The dog in my profile picture is Inari's Blame It On Kitsune-san, a five year-old Shiba Inu. Although they are becoming fairly popular, thanks in part to the current popularity of all things Japanese, most people I run into still don't know what a Shiba is. Everyone who sees him, however, becomes enamored of him. It is not an uncommon occurrence for me to be taking him for a walk and have someone stop their car in the middle of a busy road to ask me what breed he is. When I tell them, the typical reaction is, "A what now? What's that a mix of?" (Thank you, designer dog craze.)
The Shiba Inu is an ancient Japanese hunting breed. They performed the job of a sighthound, scenthound, spaniel and terrier. All in one neat little 20 pound package. It's no wonder the AKC had no idea what group to put them in when they finally recognized one of the world's oldest dog breeds in 1992. As of right now, they are considered Non-Sporting, which is a shame, as they are one of the most sporting breeds you're likely to find. In fact, mine caught a groundhog the other day. While on a leash. Take that, Dachshunds! Don't worry, I made him let it go. No harm was done.
They have quite the prey drive. Never trust a Shiba off leash. If it moves, they'll chase it. To whatever end may come. If it left a scent trail, they'll follow it, at high speed. (And when I say high speed, I mean HIGH speed.) No matter what size it is, when they finally chase or track it down, they'll want to kill it. This is a dog that was used to hunt bears. Yes, they are only 20 pounds and at the max, should be 16.5 inches at the shoulder. Size is not an issue. The bigger it is, the harder it falls thinks the Shiba. If it hurts, they do it again. Double the intensity. Their agility stat is off the charts. You have to have the reflexes of a Border Collie and the instincts of a cutting horse to get your hands on one that doesn't want to be caught.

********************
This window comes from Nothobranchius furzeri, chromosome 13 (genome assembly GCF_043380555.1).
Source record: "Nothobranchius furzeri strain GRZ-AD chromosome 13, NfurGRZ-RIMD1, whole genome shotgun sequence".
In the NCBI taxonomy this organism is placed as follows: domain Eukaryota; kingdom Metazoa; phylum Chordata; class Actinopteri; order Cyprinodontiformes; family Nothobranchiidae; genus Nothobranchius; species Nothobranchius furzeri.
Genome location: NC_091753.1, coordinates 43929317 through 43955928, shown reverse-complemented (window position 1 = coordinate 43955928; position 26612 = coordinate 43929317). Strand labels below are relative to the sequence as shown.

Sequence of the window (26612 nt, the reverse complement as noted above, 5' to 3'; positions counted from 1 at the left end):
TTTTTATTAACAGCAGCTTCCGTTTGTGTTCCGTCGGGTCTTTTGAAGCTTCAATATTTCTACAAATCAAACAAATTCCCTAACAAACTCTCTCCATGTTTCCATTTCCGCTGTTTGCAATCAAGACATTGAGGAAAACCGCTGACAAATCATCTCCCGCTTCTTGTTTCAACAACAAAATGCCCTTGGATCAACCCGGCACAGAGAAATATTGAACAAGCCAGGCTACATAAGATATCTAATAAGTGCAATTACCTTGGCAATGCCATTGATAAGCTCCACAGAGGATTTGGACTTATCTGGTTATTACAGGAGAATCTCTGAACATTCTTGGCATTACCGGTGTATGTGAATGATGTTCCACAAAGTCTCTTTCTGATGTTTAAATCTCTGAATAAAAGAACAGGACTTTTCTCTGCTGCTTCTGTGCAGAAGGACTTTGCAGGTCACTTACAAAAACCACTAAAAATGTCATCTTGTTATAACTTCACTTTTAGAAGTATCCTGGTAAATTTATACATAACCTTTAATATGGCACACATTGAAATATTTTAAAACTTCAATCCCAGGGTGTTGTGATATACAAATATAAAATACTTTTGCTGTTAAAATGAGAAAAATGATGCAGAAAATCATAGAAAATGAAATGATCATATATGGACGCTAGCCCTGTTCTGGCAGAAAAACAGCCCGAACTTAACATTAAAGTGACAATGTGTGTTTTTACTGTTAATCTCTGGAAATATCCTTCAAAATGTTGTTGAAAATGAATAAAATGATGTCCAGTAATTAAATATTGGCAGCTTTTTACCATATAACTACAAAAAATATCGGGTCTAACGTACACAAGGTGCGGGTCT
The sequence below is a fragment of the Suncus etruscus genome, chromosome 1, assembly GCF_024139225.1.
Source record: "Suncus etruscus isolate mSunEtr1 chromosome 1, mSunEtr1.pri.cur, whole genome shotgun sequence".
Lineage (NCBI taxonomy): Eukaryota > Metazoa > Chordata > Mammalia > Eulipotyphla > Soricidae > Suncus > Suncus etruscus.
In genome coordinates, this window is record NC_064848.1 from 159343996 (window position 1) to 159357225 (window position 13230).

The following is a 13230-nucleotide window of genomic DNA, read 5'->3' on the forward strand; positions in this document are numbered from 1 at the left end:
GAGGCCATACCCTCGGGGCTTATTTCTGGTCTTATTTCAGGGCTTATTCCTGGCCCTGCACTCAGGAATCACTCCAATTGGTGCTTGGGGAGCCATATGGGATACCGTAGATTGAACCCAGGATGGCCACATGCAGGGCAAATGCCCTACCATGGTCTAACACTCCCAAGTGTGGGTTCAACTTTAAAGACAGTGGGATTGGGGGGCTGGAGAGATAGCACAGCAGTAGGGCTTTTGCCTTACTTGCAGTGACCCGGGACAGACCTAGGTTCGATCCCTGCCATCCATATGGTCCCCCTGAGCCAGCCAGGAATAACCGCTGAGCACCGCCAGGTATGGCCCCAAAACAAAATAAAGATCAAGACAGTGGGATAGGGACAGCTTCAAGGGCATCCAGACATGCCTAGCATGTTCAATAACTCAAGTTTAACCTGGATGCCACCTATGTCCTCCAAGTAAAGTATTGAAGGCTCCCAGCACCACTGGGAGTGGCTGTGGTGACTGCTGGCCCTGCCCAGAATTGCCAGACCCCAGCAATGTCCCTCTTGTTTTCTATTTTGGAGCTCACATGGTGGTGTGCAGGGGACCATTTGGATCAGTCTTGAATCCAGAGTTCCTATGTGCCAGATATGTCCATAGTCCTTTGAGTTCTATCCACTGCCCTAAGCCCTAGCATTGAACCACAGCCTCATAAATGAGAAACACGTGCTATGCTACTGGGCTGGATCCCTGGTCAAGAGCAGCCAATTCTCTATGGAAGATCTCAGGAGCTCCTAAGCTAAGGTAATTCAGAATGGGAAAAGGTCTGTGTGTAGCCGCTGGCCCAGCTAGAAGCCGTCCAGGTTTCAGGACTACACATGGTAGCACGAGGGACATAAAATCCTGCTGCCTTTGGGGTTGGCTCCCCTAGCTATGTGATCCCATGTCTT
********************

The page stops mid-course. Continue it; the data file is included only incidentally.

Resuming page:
I once read that if the Shiba could learn to utter one word of English, that word would be "mine." As it turns out, this is the Truth. Everything in the world belongs to the Shiba. He will never be convinced otherwise.
I've heard it said that Shibas are so clean, they avoid walking in puddles and mud. Mine must have missed that particular gene, because he thinks nothing at all of tromping through the gloppiest mud or trotting briskly through chest deep flood waters, but balks at the bath tub. He does spend a lot of time licking himself in the manner of a cat.
They have a double coat. They shed a lot. (Think Siberian Husky.) If you're going to get a Shiba, just do yourself a favor, bite the bullet, and buy a Furminator and a really substantial vacuum cleaner at the same time. Both are expensive, but you won't be sorry.